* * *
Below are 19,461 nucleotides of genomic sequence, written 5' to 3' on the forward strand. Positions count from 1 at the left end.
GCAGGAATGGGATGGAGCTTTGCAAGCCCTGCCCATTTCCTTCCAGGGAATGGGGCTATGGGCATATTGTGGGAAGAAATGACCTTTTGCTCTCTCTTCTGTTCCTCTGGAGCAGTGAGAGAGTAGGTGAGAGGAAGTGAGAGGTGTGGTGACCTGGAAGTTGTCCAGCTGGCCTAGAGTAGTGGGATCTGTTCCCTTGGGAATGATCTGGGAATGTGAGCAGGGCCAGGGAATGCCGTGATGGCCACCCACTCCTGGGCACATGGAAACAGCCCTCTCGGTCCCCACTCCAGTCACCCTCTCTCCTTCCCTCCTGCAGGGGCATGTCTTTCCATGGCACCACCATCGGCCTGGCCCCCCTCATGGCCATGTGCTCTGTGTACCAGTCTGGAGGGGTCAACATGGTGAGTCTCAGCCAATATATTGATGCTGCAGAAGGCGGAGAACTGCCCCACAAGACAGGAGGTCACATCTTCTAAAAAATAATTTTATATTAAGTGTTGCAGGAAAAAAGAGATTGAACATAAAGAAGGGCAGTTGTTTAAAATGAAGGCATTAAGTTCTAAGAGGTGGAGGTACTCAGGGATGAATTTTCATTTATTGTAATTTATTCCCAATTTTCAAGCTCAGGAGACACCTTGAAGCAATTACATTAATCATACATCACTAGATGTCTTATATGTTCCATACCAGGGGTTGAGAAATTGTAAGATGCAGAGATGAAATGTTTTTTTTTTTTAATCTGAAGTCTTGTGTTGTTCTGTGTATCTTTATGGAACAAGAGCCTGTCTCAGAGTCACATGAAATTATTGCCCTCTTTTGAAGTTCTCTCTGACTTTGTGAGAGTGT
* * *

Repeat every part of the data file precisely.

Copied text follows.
Below are 19,461 nucleotides of genomic sequence, written 5' to 3' on the forward strand. Positions count from 1 at the left end.
GCAGGAATGGGATGGAGCTTTGCAAGCCCTGCCCATTTCCTTCCAGGGAATGGGGCTATGGGCATATTGTGGGAAGAAATGACCTTTTGCTCTCTCTTCTGTTCCTCTGGAGCAGTGAGAGAGTAGGTGAGAGGAAGTGAGAGGTGTGGTGACCTGGAAGTTGTCCAGCTGGCCTAGAGTAGTGGGATCTGTTCCCTTGGGAATGATCTGGGAATGTGAGCAGGGCCAGGGAATGCCGTGATGGCCACCCACTCCTGGGCACATGGAAACAGCCCTCTCGGTCCCCACTCCAGTCACCCTCTCTCCTTCCCTCCTGCAGGGGCATGTCTTTCCATGGCACCACCATCGGCCTGGCCCCCCTCATGGCCATGTGCTCTGTGTACCAGTCTGGAGGGGTCAACATGGTGAGTCTCAGCCAATATATTGATGCTGCAGAAGGCGGAGAACTGCCCCACAAGACAGGAGGTCACATCTTCTAAAAAATAATTTTATATTAAGTGTTGCAGGAAAAAAGAGATTGAACATAAAGAAGGGCAGTTGTTTAAAATGAAGGCATTAAGTTCTAAGAGGTGGAGGTACTCAGGGATGAATTTTCATTTATTGTAATTTATTCCCAATTTTCAAGCTCAGGAGACACCTTGAAGCAATTACATTAATCATACATCACTAGATGTCTTATATGTTCCATACCAGGGGTTGAGAAATTGTAAGATGCAGAGATGAAATGTTTTTTTTTTTTAATCTGAAGTCTTGTGTTGTTCTGTGTATCTTTATGGAACAAGAGCCTGTCTCAGAGTCACATGAAATTATTGCCCTCTTTTGAAGTTCTCTCTGACTTTGTGAGAGTGT